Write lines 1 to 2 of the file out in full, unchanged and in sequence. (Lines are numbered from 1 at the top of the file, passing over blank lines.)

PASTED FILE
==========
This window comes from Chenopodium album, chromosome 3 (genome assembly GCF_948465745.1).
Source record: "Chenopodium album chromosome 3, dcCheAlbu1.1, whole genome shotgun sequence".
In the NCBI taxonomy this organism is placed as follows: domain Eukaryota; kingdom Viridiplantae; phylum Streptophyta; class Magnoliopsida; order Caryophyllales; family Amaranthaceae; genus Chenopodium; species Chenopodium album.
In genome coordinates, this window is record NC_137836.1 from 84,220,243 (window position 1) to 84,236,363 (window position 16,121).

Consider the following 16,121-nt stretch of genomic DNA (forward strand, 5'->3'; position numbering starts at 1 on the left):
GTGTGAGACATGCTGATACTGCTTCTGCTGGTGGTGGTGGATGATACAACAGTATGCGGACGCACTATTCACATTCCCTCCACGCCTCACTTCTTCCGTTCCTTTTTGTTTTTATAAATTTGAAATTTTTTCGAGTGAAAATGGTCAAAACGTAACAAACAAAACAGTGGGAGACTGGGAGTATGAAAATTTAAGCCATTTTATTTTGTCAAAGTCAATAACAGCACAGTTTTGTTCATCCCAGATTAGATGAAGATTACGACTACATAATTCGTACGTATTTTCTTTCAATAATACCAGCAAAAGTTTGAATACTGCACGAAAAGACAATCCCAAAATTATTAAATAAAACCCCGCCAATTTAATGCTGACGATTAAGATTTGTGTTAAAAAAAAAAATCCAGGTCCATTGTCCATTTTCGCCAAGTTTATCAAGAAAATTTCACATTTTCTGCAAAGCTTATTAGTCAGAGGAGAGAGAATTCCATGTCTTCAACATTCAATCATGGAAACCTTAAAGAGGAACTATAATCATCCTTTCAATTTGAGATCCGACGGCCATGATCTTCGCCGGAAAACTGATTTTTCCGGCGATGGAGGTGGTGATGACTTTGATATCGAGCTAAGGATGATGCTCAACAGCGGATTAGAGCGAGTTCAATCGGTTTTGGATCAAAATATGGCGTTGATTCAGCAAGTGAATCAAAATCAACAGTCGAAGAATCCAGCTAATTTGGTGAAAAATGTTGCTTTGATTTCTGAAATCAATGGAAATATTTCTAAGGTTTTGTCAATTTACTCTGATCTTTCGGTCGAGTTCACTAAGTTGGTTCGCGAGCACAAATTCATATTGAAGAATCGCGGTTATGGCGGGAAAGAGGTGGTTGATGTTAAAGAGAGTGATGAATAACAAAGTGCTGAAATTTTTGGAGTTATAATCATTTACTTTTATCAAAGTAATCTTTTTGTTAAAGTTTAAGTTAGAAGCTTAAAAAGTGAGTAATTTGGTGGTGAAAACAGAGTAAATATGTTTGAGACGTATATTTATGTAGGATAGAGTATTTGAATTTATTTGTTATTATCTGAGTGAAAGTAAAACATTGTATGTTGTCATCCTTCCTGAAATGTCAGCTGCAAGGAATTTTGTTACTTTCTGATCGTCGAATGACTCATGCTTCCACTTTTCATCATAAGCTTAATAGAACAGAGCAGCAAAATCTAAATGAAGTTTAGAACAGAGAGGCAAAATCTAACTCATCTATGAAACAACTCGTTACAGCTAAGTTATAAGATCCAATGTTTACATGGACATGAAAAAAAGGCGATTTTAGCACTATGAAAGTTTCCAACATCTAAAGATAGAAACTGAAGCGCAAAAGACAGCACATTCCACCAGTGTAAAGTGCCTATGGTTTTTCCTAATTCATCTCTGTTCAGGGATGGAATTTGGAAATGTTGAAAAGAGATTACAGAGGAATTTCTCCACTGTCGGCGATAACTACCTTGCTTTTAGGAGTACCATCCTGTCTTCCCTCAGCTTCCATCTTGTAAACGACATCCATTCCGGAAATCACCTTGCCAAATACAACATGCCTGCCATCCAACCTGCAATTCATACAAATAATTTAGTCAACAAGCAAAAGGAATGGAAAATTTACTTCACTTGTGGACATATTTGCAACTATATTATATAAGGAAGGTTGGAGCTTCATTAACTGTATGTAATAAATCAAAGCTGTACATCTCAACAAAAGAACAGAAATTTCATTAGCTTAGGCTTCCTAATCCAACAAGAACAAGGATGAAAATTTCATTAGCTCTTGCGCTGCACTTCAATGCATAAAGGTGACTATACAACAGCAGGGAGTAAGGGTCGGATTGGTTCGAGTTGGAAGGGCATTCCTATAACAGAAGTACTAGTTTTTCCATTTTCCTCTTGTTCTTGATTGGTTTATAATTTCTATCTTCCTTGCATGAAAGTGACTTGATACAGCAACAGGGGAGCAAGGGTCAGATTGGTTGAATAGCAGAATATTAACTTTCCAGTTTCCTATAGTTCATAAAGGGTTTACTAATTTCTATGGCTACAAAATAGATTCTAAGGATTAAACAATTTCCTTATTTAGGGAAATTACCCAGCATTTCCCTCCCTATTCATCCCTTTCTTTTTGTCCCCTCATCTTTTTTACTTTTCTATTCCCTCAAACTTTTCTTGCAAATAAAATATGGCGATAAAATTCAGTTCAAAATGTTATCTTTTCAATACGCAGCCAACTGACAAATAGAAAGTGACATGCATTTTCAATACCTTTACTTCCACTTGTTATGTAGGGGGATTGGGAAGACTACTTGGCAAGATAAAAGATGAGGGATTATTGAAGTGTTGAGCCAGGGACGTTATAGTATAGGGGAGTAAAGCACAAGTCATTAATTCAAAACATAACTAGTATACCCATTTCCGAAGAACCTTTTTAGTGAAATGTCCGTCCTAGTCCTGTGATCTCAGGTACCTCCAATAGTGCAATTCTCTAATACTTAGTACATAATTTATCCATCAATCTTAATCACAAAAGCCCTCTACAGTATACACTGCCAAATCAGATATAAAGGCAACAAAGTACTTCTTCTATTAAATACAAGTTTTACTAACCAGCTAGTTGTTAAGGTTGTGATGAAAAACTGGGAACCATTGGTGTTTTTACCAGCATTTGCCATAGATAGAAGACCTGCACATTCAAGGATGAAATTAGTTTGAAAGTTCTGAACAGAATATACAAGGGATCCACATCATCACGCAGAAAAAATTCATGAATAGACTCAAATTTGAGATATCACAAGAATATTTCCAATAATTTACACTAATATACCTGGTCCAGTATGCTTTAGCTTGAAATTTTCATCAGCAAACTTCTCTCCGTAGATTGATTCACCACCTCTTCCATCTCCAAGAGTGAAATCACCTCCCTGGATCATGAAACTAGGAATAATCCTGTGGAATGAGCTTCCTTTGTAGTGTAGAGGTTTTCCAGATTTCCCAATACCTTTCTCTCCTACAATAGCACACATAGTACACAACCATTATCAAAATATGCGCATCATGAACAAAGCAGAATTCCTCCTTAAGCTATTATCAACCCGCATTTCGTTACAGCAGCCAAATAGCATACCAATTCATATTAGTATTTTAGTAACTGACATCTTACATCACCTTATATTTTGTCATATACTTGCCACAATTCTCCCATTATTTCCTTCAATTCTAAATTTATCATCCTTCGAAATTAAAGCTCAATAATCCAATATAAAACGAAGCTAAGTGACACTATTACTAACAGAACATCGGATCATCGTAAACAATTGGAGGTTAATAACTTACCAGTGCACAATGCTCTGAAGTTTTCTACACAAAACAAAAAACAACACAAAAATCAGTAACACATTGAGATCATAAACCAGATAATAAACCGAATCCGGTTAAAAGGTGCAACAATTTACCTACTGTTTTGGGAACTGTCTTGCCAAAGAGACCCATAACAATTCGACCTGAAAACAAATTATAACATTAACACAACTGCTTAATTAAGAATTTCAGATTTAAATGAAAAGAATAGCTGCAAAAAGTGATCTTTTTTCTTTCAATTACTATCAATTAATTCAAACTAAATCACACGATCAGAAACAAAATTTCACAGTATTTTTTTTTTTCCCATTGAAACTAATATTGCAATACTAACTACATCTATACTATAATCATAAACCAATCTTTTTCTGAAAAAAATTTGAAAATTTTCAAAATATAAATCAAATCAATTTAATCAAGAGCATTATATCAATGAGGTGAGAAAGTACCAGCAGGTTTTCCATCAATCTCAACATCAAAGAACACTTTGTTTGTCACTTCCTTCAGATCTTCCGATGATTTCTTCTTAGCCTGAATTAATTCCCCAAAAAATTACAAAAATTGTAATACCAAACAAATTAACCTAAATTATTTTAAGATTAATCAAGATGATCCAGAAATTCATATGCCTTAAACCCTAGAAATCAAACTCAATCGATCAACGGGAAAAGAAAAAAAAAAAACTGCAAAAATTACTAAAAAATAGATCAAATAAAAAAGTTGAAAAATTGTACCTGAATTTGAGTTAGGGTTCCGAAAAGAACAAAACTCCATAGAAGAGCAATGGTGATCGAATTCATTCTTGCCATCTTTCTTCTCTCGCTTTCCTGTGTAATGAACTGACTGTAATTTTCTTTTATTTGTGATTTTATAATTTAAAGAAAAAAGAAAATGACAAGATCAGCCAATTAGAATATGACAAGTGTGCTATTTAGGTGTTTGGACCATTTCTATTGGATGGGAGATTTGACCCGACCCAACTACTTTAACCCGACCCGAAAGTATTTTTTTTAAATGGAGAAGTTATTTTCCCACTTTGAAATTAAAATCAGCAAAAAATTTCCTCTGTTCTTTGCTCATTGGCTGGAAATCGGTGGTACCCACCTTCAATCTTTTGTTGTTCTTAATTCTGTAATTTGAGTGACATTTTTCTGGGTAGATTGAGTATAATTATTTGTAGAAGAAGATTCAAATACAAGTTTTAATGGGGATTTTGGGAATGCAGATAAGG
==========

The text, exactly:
This window comes from Chenopodium album, chromosome 3 (genome assembly GCF_948465745.1).
Source record: "Chenopodium album chromosome 3, dcCheAlbu1.1, whole genome shotgun sequence".